Aiding Environmental Cleanup
Comparative analysis sheds light on biomediation potential
Many varieties of the Shewanella bacterium have the remarkable ability to transfer electrons to various heavy metals, including environmental contaminants such as iron, uranium, and chromium. For some heavy metals, electron deposit slows down their mobility in the
soil. This makes Shewanella a potentially powerful solution for environmental cleanup at DOE legacy waste sites. However, individual species have diverse respiratory capabilities and display considerable diversity in characteristics such as nutrient requirements and tolerance of salinity, temperature and barometric pressure. The differences reflect the wide variety of habitats in which these organisms live.
Examining the genome data for several of the Shewanella gives researchers a means to identify the genes and proteins responsible for the unique characteristics of each species. Such comparative analyses offer a way to explore the common and unique genes and the functional protein groups encoded by each species. The information enables scientists to form better hypotheses about the species’ physiology and bioremediation potential.
Researchers used a MeDICi-generated pipeline to analyze a collection of openly available genome data sets for 10 species of the Shewanella bacterium. The MeDICi pipeline first sorted proteins into groups of known functions to determine evolutionary relationships, or homology, between distantly related protein sequences. That was the job of SHOT, a PNNL
program now in development.
SHOT performed homology calculations on the proteins from all 10 Shewanella species — a total of 42,300 proteins — and a basis set of 4352 proteins of known structure and function from the Structural Classification of Proteins
(SCOP) database. SHOT drew associations between the Shewanella proteins and proteins in the SCOP database. This gave an efficient categorization of the Shewanella proteins based on remote homology to SCOP proteins of known structure and function.
The pipeline routed the SHOT output to the PNNL’s Starlight visualization software to display a visual metaphor of the results. The categorization of Shewanella proteins resulted in a collection of pie-chart graphs in which the center node is a SCOP protein that may be linked to many Shewanella proteins. Researchers browsed this large dataset for patterns that indicate the ability of the Shewanella species to interact with metals. Using the filtering capabilities of Starlight, they identified several graphs of interest, which drove a second round of high-performance computing to determine the direct homology relationships of the Shewanella proteins.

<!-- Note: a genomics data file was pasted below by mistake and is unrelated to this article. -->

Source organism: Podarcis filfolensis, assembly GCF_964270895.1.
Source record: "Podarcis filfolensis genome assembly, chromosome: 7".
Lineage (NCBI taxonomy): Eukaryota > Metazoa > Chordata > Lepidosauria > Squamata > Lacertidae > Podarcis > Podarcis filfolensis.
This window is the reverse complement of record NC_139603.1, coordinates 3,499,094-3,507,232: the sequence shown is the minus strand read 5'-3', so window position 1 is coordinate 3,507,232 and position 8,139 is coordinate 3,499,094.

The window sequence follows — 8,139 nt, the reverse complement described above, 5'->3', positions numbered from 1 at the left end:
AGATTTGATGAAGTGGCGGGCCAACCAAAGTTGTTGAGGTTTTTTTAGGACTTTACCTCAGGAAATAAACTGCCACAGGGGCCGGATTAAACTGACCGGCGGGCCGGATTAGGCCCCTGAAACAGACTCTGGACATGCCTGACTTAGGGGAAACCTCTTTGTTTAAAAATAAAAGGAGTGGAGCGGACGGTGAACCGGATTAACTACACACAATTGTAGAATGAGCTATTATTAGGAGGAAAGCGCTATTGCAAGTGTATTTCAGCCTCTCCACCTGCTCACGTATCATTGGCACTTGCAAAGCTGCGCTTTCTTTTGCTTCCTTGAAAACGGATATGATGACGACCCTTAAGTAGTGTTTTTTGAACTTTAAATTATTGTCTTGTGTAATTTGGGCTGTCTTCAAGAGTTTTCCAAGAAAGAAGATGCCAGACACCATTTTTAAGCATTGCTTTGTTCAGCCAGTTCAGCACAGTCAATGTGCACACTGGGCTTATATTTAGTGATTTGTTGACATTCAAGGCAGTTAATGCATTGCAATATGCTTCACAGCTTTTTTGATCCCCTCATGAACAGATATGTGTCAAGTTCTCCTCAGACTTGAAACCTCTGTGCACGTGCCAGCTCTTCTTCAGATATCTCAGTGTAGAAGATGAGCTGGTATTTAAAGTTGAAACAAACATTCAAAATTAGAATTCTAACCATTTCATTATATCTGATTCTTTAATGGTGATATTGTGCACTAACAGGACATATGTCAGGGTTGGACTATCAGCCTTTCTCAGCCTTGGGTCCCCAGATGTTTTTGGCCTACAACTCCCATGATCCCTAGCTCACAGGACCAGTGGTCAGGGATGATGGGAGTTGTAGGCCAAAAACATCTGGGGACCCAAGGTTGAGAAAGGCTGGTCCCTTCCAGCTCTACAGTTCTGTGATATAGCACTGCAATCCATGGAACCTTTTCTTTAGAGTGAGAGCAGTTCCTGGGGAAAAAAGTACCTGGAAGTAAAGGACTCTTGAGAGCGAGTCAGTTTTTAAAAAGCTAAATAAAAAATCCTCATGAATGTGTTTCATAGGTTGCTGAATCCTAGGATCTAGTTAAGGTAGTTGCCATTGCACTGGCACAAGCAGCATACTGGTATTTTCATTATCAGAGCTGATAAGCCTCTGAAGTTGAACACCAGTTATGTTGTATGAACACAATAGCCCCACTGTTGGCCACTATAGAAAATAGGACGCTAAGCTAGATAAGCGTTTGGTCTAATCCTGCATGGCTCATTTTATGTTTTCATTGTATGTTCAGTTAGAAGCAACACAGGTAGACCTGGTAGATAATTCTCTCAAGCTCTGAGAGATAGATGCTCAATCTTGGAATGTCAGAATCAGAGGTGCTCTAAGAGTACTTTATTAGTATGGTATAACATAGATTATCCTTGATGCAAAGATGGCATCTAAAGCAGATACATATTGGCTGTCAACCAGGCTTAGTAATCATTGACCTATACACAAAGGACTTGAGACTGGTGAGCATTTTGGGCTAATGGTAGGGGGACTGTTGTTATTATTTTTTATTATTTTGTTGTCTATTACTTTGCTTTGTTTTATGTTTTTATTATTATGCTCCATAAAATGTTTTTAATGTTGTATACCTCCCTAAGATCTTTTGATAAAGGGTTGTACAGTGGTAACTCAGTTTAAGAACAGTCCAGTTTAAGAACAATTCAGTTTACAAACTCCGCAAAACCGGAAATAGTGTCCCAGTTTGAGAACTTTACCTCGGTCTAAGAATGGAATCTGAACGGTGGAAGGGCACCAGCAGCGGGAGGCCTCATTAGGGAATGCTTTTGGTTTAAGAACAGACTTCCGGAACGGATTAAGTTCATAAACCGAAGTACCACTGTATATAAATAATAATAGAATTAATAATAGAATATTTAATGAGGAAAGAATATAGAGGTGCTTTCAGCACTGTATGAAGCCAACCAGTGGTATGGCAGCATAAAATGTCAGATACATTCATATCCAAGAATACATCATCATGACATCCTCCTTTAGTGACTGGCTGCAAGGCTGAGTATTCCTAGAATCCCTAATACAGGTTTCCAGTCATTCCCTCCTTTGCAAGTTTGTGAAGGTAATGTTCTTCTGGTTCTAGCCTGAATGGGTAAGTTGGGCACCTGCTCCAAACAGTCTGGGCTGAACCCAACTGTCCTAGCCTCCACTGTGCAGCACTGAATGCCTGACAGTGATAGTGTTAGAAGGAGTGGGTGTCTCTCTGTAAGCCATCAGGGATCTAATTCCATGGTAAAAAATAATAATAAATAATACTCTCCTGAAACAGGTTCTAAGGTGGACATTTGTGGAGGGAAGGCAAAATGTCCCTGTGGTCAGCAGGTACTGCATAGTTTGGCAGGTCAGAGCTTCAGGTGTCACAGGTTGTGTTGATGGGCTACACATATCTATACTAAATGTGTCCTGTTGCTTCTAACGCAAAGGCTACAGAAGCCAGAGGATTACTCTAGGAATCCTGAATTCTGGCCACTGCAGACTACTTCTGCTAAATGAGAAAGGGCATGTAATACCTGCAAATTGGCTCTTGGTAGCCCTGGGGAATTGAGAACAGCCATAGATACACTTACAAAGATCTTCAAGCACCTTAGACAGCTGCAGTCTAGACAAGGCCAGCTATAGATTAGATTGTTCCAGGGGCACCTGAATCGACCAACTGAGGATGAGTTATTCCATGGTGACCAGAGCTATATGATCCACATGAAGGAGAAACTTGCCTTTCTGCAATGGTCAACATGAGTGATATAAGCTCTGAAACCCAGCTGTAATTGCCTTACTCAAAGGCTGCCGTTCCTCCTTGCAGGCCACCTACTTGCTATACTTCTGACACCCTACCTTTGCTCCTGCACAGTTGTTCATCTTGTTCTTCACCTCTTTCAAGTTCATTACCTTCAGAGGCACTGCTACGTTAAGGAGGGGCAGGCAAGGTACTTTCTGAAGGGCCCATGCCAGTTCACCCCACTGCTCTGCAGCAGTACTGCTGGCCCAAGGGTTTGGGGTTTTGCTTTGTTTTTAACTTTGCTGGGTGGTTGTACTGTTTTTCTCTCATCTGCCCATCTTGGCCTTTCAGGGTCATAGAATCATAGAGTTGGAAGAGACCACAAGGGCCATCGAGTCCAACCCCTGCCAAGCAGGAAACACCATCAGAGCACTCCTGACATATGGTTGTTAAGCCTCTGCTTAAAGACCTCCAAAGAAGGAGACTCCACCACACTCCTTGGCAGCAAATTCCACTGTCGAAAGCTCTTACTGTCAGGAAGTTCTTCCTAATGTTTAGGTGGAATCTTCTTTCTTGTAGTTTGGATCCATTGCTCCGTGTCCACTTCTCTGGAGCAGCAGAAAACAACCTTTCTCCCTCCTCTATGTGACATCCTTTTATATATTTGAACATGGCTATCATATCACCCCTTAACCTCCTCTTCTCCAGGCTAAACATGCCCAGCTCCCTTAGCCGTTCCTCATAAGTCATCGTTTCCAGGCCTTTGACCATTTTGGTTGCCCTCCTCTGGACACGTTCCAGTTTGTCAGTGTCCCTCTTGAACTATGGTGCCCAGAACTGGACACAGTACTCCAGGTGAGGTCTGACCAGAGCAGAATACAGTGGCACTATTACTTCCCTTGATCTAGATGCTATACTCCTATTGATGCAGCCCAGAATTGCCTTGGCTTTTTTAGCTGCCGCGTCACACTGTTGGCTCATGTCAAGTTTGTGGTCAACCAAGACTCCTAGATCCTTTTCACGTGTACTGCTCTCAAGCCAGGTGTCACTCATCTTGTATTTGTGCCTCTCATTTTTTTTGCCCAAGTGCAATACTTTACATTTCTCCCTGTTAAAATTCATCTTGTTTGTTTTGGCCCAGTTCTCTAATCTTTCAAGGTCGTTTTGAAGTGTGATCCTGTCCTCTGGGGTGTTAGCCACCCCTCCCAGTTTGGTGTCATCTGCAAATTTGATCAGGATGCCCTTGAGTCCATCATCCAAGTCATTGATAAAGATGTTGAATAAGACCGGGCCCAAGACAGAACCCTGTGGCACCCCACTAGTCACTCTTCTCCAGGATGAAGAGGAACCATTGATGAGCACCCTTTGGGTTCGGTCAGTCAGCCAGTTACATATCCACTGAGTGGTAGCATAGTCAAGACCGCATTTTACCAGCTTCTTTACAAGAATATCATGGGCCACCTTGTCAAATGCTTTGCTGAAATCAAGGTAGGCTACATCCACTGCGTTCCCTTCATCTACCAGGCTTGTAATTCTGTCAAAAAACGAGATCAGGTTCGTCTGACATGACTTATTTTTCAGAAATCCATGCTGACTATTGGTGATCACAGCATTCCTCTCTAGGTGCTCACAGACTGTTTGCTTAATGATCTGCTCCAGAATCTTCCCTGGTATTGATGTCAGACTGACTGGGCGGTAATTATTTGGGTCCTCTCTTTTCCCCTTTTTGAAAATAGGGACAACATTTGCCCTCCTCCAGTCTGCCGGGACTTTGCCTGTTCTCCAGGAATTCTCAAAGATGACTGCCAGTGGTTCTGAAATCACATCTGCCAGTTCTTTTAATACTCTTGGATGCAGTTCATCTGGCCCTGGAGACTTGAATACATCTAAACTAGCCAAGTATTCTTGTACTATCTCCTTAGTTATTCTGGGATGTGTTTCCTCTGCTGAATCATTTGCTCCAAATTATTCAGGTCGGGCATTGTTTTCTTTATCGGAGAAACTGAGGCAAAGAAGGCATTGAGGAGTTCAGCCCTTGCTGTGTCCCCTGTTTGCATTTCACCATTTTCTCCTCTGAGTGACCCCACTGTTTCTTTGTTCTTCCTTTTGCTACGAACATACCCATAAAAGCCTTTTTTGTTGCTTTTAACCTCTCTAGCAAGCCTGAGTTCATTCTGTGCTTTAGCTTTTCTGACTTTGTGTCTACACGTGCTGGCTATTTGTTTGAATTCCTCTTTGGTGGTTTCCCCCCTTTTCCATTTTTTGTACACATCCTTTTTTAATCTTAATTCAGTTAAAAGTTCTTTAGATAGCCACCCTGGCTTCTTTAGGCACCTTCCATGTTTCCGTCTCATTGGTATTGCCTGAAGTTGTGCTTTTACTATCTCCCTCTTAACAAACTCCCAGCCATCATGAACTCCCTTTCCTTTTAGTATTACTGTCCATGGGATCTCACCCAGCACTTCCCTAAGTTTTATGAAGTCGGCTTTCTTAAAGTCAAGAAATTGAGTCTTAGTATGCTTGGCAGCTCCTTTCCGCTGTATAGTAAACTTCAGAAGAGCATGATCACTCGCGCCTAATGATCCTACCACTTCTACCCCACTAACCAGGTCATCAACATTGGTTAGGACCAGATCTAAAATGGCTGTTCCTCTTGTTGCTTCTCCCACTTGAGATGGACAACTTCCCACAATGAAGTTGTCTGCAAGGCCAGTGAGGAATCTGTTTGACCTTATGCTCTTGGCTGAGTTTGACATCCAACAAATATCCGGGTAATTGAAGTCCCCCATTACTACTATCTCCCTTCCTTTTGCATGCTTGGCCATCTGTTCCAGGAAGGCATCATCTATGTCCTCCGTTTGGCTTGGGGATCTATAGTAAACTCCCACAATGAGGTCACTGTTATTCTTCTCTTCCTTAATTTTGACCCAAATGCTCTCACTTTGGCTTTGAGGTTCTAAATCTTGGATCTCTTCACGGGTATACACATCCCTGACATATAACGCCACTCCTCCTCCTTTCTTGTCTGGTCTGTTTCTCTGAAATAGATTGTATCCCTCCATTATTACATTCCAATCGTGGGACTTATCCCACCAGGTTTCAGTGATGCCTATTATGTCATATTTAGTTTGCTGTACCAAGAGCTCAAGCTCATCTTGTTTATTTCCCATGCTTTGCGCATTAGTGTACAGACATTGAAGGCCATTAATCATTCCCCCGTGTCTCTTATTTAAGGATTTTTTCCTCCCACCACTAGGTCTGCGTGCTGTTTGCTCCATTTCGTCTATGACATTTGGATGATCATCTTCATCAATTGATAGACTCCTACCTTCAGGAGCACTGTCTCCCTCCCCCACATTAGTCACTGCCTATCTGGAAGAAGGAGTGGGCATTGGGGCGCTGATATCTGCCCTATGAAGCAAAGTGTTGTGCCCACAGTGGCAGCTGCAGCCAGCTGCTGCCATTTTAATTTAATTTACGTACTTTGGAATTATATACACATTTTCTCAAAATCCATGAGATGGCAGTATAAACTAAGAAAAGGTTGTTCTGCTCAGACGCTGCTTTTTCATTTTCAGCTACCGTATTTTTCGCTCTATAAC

Cutting time to solution
The second part of the MeDICi pipeline aimed to detect similarity between Shewanella protein sequences. PNNL’s ScalaBLAST HPC software and an open source tool called InParanoid identified the orthologs. These are proteins directly descended from a common ancestral protein and, therefore, are likely perform the same function.
The analysis produced a collection of ortholog graphs in which each node represented a protein, and each edge represented an orthologous relationship between two proteins. Examination of these graphs using Starlight allowed researchers to identify functions that are present or absent in a small number of individual species. They used this information to formulate hypotheses based on the known capabilities of the species to, for example, survive in extreme environments.
The MeDICi integration framework enables scientists to interactively use the SHOT output visualization to create ScalaBLAST tasks that run on a multiprocessor architecture. This is similar to computational steering in which a user interacts with a high performance calculation while it is happening to influence the result. However, in this case, the second part of the calculation can be repeated and refined as many times as necessary for the user to evaluate a biological hypothesis.
Ian Gorton is the chief architect for PNNL’s Data Intensive Computing program. Christopher S. Oehmen and Jason E. McDermott are senior research scientists in the laboratory’s Bioinformatics and Computational Biology group, Fundamental and Computational Sciences Directorate. They may be reached at editor@ScientificComputing.com.